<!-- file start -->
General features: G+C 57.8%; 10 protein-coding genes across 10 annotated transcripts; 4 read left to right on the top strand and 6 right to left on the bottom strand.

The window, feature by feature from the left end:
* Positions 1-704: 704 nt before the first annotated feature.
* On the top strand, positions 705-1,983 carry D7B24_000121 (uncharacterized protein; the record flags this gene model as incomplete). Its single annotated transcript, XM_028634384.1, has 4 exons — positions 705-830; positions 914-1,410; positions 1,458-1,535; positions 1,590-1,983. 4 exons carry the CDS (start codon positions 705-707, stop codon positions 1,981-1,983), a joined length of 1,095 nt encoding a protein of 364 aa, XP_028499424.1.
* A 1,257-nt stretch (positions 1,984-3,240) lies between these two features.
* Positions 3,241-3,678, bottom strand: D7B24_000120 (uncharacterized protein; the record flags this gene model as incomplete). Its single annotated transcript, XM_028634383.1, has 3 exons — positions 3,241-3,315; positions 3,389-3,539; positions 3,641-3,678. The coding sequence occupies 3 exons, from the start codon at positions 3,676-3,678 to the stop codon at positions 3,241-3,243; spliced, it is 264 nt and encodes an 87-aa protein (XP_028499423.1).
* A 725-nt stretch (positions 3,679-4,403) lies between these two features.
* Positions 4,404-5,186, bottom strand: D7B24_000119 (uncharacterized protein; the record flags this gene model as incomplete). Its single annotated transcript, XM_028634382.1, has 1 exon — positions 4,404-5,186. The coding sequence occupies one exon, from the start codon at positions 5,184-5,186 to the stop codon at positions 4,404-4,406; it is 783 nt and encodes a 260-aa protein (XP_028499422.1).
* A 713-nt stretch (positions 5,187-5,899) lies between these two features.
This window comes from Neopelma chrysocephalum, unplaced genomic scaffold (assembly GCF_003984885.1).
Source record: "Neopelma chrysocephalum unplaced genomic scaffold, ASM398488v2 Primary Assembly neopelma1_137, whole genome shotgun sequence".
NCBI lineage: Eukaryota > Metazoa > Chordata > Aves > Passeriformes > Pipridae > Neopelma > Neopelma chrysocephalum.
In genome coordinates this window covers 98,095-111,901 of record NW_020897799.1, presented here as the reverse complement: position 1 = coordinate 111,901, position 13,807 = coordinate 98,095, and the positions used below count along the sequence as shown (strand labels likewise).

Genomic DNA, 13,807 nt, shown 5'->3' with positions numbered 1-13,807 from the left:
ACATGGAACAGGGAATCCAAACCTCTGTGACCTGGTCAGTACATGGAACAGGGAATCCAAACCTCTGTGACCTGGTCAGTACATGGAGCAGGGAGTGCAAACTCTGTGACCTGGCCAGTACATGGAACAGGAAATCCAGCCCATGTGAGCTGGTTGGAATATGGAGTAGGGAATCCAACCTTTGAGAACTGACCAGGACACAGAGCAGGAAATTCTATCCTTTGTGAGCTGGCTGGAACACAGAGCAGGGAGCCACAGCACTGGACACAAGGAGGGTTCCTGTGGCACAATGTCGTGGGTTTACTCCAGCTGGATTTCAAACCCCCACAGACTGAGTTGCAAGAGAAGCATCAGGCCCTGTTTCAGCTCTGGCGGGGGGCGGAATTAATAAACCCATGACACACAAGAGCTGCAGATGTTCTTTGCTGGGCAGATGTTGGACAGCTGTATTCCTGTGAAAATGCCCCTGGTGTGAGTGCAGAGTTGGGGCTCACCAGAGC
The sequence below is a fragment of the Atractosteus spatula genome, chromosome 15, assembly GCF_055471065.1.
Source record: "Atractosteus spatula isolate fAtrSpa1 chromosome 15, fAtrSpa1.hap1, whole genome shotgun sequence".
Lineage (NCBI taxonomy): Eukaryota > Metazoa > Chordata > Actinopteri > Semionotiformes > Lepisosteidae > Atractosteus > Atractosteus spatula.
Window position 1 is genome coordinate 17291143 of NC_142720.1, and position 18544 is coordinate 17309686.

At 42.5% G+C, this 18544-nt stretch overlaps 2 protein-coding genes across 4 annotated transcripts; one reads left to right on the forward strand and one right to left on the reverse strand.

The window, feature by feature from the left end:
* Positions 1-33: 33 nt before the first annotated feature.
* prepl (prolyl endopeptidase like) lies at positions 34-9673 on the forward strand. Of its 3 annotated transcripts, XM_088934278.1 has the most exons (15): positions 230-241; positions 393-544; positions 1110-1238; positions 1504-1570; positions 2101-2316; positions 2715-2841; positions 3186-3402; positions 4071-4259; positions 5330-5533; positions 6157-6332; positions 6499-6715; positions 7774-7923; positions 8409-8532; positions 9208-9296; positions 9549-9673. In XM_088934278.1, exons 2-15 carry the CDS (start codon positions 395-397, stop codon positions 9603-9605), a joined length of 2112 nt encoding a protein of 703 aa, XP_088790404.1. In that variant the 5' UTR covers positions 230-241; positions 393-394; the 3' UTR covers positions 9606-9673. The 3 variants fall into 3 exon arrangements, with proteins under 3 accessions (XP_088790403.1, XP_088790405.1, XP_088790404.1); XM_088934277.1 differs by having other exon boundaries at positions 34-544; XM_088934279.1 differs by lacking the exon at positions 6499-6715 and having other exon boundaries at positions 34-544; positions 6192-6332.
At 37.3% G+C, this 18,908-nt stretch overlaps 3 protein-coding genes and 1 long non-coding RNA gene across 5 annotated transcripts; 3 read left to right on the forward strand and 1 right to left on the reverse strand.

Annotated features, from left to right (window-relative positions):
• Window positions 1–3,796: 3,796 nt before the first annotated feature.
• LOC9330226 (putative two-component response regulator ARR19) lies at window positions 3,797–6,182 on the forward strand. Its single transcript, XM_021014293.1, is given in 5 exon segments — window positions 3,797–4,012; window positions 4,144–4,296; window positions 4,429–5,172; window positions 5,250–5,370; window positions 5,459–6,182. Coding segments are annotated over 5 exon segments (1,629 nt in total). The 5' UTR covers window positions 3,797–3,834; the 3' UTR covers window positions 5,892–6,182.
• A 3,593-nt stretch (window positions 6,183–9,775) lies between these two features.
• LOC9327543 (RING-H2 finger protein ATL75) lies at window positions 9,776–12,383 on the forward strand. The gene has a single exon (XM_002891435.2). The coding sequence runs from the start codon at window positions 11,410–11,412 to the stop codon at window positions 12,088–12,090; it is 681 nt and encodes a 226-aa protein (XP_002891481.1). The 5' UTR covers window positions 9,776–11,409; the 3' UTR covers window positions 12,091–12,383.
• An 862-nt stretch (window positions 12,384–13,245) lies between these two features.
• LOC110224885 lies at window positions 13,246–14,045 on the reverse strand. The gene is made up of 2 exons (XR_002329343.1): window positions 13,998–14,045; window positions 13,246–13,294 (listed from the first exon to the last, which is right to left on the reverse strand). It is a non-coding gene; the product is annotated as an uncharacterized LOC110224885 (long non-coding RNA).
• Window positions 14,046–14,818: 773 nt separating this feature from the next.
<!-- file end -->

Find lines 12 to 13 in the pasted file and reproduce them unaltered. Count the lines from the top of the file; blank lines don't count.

NCBI lineage: Eukaryota > Metazoa > Chordata > Aves > Passeriformes > Pipridae > Neopelma > Neopelma chrysocephalum.
In genome coordinates this window covers 98,095-111,901 of record NW_020897799.1, presented here as the reverse complement: position 1 = coordinate 111,901, position 13,807 = coordinate 98,095, and the positions used below count along the sequence as shown (strand labels likewise).